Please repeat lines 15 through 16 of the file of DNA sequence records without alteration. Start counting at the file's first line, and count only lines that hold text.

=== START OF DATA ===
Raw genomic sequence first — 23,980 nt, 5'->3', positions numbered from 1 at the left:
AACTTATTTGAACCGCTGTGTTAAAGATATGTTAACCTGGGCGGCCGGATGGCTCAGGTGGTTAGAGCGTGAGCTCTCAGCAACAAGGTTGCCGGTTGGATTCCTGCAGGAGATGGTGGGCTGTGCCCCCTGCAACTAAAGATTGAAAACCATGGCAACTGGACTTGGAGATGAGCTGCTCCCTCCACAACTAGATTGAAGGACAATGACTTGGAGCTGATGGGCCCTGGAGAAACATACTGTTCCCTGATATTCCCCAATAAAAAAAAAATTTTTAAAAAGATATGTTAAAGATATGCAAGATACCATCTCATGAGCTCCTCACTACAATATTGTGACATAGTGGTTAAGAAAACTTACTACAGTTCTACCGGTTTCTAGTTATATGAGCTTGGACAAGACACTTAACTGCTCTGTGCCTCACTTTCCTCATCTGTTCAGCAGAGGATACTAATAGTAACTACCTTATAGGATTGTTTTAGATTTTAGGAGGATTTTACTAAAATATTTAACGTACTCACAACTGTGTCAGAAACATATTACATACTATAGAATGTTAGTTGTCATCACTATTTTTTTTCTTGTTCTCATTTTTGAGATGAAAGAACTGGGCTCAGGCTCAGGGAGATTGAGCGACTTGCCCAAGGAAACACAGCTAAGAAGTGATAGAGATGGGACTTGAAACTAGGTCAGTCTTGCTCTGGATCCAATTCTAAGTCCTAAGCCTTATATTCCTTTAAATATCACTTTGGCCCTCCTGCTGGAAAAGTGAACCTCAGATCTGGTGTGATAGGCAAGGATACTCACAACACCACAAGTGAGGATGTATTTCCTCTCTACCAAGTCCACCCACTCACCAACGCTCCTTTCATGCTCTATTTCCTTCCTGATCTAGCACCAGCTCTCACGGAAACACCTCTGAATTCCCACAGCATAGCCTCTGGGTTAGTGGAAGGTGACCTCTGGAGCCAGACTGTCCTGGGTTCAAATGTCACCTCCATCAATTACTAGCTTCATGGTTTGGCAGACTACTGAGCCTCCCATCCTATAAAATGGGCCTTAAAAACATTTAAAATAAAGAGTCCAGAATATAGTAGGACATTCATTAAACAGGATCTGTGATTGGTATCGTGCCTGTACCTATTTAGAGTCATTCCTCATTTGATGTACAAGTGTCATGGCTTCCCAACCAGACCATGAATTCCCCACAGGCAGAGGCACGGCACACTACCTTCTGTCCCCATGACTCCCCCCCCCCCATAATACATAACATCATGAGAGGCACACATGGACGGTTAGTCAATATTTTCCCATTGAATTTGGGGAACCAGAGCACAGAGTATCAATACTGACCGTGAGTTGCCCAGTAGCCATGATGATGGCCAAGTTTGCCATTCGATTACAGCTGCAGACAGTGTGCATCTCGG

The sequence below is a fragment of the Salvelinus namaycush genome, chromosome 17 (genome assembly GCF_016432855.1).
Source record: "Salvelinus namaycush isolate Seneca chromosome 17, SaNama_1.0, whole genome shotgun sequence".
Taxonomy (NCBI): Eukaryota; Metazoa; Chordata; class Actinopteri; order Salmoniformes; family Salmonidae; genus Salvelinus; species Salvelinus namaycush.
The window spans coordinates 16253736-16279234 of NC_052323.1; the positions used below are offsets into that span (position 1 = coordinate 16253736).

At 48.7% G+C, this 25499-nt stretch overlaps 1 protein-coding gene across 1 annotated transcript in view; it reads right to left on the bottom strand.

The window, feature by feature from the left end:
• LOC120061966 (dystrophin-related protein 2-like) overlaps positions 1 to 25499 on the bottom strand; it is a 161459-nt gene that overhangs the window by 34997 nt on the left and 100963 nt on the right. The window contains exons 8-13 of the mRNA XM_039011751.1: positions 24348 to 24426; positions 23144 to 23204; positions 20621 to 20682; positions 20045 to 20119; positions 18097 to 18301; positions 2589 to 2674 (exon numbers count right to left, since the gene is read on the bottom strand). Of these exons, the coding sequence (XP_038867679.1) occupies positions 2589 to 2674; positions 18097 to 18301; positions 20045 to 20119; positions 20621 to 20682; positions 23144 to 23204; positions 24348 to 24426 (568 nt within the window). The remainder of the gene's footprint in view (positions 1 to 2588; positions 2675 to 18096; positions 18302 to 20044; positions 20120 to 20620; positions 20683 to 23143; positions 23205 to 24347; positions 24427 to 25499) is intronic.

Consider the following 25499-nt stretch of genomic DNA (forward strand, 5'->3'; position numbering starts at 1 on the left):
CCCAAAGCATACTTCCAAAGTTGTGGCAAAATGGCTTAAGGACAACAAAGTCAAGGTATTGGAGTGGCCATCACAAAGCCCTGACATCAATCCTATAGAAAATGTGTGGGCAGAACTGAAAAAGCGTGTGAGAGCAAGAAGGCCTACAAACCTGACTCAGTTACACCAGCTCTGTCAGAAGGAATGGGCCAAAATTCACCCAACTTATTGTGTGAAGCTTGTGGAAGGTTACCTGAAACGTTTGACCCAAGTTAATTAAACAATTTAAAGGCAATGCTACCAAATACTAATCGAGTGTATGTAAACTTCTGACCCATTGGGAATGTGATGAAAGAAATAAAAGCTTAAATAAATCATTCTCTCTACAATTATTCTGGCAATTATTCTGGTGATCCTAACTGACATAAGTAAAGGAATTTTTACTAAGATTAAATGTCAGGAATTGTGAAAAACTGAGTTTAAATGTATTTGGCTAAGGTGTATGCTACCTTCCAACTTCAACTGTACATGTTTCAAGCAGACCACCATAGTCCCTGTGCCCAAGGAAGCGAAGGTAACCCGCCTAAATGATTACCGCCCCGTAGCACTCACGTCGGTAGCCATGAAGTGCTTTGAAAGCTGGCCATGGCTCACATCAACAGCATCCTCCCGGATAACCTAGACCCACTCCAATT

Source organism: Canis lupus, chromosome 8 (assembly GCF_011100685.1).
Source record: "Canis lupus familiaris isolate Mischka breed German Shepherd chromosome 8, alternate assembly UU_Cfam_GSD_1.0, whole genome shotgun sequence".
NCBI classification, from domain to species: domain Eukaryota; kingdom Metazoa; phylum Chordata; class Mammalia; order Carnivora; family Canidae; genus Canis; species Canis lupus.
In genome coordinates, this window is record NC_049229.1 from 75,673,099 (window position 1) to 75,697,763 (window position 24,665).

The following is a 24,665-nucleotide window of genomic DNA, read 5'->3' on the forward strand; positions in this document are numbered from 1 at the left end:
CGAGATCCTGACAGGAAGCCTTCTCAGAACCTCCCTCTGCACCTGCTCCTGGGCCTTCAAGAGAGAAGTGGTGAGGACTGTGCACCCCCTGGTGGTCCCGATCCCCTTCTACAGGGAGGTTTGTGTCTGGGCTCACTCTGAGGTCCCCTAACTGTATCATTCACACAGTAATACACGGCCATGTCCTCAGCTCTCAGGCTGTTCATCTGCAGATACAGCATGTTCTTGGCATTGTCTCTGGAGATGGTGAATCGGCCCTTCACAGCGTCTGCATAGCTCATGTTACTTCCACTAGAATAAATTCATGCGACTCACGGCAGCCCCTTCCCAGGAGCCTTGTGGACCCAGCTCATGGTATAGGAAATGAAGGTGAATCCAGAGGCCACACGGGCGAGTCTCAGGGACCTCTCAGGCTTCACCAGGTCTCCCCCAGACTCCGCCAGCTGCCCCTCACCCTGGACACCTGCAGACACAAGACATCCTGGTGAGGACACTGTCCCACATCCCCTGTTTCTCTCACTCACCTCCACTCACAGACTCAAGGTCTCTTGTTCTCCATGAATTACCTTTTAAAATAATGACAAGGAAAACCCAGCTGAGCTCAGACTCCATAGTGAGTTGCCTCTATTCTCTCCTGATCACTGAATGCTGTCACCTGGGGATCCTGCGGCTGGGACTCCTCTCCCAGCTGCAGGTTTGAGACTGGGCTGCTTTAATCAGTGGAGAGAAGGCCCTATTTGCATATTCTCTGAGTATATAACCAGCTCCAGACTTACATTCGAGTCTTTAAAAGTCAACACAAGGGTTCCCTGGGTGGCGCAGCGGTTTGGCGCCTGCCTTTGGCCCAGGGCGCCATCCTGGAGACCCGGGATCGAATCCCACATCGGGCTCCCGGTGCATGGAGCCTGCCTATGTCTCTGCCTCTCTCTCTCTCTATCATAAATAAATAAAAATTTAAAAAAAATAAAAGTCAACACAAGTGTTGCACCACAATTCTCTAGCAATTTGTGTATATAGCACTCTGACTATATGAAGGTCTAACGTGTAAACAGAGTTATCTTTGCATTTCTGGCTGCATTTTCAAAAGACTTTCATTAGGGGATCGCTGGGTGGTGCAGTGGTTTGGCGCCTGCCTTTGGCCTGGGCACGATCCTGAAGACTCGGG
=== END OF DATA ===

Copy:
In genome coordinates, this window is record NC_049229.1 from 75,673,099 (window position 1) to 75,697,763 (window position 24,665).

The following is a 24,665-nucleotide window of genomic DNA, read 5'->3' on the forward strand; positions in this document are numbered from 1 at the left end: